May 7, 2008
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Low-income, uninsured and Medicaid patients often turn to emergency departments (EDs) for care because they lack timely access to care in other settings, according to the study. The growing reluctance of physicians and dentists to serve Medicaid and uninsured patients, along with shortages of primary care physicians and certain specialists, such as psychiatrists, in some communities make obtaining clinic or physician appointments increasingly difficult.
Many safety net hospitals-the public and not-for-profit hospitals serving large proportions of low-income, uninsured and Medicaid patients-have primary and specialty care clinics that are key sources of care for low-income people, yet waits for appointments can be several months.
"While emergency departments provide important access for people who dont need immediate care but who cant access a community provider in a timely manner, emergency departments are very expensive settings and are not designed to treat ongoing, chronic needs," said Paul B. Ginsburg, Ph.D., president of HSC, a nonpartisan policy research organization funded in part by the Robert Wood Johnson Foundation.
"Strategies that help direct patients with non-urgent conditions to other settings could increase access, enhance quality and contain costs if there are community providers willing and able to treat more low-income people," said HSC Health Researcher Laurie E. Felland, M.S., coauthor of the study with HSC Senior Consulting Researcher Robert Hurley, Ph.D., and HSC Health Research Analyst Nicole Kemper, M.P.H.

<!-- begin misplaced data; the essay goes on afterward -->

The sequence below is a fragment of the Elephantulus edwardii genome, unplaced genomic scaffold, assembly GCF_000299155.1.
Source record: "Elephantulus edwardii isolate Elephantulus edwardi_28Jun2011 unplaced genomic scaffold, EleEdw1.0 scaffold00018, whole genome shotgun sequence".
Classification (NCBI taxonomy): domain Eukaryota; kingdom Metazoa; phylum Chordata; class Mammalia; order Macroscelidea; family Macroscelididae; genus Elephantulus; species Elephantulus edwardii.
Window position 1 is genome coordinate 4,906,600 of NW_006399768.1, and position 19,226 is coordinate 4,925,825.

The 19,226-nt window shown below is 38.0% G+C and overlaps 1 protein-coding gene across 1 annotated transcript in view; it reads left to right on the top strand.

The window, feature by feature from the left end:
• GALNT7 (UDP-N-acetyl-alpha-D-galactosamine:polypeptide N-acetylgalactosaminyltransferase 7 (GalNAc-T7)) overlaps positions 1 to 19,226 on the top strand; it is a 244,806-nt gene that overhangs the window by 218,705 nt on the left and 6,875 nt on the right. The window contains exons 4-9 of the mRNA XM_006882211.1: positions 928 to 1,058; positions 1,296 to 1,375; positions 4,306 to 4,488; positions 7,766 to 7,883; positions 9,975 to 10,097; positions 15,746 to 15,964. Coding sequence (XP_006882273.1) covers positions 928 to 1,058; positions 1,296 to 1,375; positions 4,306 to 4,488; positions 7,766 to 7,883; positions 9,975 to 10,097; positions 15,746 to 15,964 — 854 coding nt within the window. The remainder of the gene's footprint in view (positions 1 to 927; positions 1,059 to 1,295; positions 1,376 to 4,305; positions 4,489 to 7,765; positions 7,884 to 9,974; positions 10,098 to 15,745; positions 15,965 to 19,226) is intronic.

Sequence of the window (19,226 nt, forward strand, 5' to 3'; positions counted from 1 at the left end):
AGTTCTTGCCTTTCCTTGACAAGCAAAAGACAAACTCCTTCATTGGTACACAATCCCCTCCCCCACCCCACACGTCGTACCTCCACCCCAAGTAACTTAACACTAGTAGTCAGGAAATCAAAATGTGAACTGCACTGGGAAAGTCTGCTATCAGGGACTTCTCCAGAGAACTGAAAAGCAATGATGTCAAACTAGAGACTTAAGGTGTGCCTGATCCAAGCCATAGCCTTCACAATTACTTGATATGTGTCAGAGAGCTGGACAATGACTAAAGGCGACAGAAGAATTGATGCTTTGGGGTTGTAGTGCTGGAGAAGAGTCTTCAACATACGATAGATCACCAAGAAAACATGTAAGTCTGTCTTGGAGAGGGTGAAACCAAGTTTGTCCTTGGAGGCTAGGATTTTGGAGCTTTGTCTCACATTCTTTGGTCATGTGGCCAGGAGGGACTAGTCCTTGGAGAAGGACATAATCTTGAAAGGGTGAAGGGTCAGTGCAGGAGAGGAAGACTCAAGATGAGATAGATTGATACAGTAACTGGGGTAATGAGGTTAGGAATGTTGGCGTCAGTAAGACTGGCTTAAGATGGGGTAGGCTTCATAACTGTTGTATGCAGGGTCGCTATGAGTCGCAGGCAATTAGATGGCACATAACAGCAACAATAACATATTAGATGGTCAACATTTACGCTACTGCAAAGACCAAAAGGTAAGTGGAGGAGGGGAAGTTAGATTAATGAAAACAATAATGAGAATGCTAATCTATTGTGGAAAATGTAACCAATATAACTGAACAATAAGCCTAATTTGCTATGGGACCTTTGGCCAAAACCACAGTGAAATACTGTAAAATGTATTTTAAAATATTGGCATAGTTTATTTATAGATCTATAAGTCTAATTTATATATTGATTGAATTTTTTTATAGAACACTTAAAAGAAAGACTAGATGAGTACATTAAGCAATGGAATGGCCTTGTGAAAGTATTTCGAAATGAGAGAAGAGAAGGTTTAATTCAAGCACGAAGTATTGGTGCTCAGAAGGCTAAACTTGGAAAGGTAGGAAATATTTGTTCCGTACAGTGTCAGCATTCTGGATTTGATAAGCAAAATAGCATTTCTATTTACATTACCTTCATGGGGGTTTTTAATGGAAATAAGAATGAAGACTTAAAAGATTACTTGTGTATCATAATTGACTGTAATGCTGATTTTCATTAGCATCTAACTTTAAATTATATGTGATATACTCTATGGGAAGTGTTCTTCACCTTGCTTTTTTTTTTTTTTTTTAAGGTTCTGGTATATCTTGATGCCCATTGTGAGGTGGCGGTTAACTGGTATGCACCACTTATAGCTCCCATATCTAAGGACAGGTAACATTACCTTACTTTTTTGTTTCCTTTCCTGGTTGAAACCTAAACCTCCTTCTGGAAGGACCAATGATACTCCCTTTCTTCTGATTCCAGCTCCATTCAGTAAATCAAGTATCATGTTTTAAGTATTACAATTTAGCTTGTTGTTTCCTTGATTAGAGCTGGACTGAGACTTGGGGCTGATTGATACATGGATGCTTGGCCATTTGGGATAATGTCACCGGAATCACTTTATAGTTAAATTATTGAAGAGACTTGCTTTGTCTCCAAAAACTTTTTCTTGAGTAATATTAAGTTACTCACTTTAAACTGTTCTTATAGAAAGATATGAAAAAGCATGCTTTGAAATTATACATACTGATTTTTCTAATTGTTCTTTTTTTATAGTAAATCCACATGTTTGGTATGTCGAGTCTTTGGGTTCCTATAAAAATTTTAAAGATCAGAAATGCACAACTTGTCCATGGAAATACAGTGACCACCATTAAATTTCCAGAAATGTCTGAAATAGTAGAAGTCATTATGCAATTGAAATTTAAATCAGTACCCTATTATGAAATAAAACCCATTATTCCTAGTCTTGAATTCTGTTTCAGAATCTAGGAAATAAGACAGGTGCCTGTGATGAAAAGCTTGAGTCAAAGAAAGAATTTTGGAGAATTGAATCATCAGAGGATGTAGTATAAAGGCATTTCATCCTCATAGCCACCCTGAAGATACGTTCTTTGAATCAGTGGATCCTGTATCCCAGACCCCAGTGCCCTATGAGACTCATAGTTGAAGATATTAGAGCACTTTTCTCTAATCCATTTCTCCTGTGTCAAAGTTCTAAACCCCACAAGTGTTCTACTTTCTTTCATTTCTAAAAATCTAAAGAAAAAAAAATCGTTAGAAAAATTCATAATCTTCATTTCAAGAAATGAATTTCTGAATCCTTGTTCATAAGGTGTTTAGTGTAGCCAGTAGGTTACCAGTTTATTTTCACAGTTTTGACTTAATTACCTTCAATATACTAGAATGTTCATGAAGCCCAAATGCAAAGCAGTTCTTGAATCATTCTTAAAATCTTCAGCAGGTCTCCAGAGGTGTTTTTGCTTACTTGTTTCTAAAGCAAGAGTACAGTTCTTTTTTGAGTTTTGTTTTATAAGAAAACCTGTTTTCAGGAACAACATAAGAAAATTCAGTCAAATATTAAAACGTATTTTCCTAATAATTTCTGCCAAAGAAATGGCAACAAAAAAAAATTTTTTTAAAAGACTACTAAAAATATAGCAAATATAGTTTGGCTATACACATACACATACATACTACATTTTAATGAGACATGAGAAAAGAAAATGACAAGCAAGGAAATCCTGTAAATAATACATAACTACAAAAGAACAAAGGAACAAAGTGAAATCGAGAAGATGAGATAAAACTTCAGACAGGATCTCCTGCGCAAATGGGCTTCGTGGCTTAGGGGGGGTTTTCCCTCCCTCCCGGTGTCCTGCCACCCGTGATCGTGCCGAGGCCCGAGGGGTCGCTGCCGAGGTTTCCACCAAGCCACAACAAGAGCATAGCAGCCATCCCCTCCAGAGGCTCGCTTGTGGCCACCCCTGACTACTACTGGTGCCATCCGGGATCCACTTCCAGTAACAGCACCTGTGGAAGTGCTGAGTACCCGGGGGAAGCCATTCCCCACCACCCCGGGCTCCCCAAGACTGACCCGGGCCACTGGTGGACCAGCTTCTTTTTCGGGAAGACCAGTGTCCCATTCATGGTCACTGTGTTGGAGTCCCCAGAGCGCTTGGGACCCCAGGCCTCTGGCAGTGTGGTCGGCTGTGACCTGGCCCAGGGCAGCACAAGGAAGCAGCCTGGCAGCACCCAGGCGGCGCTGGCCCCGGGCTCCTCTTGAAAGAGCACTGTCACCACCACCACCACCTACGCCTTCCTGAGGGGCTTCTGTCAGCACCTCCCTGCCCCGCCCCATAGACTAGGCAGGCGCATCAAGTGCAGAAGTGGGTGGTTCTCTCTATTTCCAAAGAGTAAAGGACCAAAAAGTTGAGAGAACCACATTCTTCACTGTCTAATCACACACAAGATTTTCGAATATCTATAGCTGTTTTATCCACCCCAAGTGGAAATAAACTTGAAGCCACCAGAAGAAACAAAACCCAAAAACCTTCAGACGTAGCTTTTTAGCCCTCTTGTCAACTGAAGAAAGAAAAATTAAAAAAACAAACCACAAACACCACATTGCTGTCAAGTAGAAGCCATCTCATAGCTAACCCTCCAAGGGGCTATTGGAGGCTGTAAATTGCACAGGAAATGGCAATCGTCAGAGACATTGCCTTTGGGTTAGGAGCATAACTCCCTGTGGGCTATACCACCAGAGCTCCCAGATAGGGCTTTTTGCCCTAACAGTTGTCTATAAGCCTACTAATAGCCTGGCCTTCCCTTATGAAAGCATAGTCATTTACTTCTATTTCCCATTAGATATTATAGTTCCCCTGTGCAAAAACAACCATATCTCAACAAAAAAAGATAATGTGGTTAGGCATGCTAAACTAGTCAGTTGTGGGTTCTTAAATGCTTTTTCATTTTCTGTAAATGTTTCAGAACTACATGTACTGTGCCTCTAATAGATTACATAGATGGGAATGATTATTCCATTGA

The studys findings are detailed in a new HSC Issue BriefSafety Net Hospital Emergency Departments: Creating Safety Valves for Non-Urgent Careavailable here. The study is based on HSCs 2007 site visits to 12 nationally representative metropolitan communities: Boston; Cleveland; Greenville, S.C.; Indianapolis; Lansing, Mich.; Little Rock, Ark.; Miami; northern New Jersey; Orange County, Calif.; Phoenix; Seattle; and Syracuse, N.Y. HSC has been tracking change in these markets since 1996.
Other key study findings include:
The study concludes that a combination of approaches could help stem ED use
for non-urgent care, including expansion of community health centers, community
clinics and hospital clinics and strategies to improve their accessibility.
Alignment of hours of operation and available services among existing providers
could increase peoples care options at lower costs. Since transportation is
a significant barrier for some, bringing services to low-income neighborhoods
through mobile vans and school-based services could improve access in a cost-effective
The Center for Studying Health System Change is a nonpartisan policy research organization committed to providing objective and timely research on the nations changing health system to help inform policy makers and contribute to better health care policy. HSC, based in Washington, D.C., is funded principally by the Robert Wood Johnson Foundation and is affiliated with Mathematica Policy Research, Inc.